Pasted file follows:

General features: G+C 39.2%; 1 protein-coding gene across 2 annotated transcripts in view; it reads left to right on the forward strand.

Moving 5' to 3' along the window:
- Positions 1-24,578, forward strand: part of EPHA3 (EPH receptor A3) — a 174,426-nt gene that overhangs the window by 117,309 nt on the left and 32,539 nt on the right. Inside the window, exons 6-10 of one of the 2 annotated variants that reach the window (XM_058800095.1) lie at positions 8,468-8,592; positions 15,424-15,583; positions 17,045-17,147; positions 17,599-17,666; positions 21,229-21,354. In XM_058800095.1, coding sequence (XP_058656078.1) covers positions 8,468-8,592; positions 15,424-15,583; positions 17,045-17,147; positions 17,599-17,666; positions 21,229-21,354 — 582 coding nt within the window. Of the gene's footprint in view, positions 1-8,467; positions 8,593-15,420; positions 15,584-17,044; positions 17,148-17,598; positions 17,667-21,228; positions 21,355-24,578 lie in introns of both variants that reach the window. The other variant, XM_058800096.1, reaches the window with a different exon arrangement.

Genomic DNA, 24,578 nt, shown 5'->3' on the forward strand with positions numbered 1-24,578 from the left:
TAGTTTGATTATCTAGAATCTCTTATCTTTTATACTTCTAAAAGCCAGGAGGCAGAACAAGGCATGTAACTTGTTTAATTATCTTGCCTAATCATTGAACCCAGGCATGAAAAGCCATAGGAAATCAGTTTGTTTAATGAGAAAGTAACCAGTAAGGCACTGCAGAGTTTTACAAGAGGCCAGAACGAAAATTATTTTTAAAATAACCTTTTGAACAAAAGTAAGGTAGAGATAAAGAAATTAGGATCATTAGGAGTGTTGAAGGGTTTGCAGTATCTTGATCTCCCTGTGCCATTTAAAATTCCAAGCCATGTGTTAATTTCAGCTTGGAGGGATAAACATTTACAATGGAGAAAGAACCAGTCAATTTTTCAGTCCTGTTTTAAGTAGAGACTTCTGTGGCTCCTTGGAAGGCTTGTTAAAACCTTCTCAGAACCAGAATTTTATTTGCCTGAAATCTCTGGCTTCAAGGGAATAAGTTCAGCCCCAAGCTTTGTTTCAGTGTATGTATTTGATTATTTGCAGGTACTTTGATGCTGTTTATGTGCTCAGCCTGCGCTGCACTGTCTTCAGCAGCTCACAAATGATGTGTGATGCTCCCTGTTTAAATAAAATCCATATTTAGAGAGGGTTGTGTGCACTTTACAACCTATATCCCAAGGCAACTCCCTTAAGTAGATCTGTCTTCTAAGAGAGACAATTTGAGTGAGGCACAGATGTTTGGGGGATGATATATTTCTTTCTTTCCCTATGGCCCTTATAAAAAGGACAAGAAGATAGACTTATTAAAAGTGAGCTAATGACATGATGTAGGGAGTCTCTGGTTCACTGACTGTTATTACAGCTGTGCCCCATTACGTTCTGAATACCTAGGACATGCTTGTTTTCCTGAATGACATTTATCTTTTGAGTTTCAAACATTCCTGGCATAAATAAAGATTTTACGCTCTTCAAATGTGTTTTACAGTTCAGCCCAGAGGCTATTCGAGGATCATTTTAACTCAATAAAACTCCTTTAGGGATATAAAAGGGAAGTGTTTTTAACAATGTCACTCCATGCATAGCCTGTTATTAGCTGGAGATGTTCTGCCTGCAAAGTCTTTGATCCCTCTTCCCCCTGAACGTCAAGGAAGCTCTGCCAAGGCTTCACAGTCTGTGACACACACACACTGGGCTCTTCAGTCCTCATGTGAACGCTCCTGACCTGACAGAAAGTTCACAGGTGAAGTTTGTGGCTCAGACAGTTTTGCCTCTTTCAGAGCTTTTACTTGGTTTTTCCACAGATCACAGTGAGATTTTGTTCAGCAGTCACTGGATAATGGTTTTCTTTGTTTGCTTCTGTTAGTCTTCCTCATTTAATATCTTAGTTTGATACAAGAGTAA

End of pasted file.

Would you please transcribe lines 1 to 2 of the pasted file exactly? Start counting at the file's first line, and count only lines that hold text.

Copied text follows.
General features: G+C 39.2%; 1 protein-coding gene across 2 annotated transcripts in view; it reads left to right on the forward strand.

Moving 5' to 3' along the window: